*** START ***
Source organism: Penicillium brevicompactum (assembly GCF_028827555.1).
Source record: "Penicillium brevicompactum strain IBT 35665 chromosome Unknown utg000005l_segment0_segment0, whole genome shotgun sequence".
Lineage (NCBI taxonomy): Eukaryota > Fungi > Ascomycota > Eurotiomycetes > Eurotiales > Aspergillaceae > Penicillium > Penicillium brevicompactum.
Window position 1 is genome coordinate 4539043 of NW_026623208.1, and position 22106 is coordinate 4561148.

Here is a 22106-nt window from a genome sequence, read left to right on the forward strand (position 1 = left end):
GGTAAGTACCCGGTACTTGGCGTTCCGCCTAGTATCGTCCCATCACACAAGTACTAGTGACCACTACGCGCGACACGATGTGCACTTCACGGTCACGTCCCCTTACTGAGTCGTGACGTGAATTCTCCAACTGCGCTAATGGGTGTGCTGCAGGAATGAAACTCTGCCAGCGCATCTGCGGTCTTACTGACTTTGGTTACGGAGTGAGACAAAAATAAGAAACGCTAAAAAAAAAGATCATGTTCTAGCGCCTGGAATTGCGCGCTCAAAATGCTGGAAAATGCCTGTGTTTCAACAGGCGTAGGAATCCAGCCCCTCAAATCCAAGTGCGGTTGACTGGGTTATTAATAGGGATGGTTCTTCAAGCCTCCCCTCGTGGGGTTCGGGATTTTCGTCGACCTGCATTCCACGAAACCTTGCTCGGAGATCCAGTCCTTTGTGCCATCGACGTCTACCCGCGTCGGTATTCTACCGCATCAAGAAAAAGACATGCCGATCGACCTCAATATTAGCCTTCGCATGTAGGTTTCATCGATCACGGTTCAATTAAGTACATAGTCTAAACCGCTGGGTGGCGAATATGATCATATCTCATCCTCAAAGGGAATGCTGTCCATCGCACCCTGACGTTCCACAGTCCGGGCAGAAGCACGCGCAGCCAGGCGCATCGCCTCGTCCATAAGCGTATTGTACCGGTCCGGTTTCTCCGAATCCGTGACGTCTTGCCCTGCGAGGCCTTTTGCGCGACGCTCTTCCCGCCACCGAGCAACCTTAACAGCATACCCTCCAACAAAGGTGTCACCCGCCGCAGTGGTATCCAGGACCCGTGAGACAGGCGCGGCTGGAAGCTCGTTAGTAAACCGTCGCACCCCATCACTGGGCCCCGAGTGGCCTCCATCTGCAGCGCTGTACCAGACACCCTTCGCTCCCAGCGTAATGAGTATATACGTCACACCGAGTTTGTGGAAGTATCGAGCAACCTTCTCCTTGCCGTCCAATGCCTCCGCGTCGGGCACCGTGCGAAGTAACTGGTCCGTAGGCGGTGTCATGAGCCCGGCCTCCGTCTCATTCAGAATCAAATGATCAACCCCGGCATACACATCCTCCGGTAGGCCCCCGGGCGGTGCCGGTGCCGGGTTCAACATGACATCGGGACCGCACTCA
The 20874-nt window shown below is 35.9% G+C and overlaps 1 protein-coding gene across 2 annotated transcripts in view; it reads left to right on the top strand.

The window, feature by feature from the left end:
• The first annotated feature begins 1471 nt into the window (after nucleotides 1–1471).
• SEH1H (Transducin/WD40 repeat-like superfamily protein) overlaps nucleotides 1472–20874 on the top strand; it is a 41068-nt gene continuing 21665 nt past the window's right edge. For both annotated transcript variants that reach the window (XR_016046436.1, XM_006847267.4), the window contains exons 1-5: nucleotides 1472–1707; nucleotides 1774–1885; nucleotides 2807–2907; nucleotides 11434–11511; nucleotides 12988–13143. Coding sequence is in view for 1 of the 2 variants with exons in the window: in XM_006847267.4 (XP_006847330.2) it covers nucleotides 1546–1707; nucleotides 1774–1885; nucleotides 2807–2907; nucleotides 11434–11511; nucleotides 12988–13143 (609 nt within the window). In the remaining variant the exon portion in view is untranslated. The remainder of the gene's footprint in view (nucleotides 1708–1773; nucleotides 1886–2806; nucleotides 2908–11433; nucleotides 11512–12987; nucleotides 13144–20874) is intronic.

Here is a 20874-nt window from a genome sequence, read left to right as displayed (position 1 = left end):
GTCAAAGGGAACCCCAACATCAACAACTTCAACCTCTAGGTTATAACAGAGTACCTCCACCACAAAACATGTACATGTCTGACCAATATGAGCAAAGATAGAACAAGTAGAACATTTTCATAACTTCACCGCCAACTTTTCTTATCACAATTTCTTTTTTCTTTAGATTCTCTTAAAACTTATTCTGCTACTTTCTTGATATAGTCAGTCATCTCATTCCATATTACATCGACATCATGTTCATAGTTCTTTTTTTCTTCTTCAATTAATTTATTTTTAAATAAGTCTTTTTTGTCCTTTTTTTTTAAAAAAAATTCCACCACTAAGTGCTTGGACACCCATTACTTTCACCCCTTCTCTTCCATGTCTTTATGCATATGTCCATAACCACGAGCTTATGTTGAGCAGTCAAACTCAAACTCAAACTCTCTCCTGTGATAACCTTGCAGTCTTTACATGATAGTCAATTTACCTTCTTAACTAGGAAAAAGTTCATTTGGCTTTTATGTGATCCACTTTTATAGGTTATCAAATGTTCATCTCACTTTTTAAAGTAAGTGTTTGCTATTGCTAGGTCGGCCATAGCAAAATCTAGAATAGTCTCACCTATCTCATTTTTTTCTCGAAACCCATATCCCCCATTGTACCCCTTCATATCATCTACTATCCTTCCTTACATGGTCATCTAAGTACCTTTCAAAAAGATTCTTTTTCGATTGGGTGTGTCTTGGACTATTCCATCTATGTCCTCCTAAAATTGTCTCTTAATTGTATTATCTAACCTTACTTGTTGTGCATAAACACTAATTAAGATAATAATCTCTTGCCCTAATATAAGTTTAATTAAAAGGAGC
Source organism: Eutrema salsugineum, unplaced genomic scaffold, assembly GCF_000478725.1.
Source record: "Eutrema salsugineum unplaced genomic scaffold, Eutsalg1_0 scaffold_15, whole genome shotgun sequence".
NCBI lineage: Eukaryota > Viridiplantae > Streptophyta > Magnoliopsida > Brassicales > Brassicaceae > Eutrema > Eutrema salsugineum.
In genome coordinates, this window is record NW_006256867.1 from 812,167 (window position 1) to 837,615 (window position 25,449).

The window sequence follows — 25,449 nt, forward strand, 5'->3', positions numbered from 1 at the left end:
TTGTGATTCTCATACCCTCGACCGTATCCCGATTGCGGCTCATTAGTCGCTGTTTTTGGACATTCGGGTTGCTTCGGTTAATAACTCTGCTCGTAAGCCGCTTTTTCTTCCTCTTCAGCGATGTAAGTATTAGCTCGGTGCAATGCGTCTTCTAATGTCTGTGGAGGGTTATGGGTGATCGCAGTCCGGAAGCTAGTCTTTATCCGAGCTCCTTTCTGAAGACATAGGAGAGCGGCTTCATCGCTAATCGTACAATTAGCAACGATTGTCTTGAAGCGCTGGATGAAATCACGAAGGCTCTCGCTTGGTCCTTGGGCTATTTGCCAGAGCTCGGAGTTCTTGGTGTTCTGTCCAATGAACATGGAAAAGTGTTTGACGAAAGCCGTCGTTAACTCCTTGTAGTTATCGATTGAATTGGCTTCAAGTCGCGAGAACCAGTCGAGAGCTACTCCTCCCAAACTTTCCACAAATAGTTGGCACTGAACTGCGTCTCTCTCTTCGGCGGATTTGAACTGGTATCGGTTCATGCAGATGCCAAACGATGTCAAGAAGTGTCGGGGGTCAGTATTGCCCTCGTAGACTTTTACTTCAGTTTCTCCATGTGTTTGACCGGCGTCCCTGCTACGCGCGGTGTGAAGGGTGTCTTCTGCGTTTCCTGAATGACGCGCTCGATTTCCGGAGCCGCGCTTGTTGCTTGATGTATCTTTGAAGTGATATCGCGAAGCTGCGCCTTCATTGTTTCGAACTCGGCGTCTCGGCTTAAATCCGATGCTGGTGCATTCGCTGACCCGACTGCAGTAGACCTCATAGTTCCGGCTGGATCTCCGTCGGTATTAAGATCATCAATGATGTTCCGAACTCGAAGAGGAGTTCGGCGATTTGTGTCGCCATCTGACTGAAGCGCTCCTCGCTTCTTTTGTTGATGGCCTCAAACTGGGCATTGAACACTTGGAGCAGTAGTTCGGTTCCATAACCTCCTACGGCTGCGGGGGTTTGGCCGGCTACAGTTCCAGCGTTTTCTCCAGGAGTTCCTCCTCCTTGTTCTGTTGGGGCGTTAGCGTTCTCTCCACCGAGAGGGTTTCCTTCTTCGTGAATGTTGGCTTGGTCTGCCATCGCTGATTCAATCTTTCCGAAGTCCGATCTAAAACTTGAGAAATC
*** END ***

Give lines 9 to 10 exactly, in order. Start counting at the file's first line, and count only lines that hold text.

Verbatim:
• The first annotated feature begins 1471 nt into the window (after nucleotides 1–1471).
• SEH1H (Transducin/WD40 repeat-like superfamily protein) overlaps nucleotides 1472–20874 on the top strand; it is a 41068-nt gene continuing 21665 nt past the window's right edge. For both annotated transcript variants that reach the window (XR_016046436.1, XM_006847267.4), the window contains exons 1-5: nucleotides 1472–1707; nucleotides 1774–1885; nucleotides 2807–2907; nucleotides 11434–11511; nucleotides 12988–13143. Coding sequence is in view for 1 of the 2 variants with exons in the window: in XM_006847267.4 (XP_006847330.2) it covers nucleotides 1546–1707; nucleotides 1774–1885; nucleotides 2807–2907; nucleotides 11434–11511; nucleotides 12988–13143 (609 nt within the window). In the remaining variant the exon portion in view is untranslated. The remainder of the gene's footprint in view (nucleotides 1708–1773; nucleotides 1886–2806; nucleotides 2908–11433; nucleotides 11512–12987; nucleotides 13144–20874) is intronic.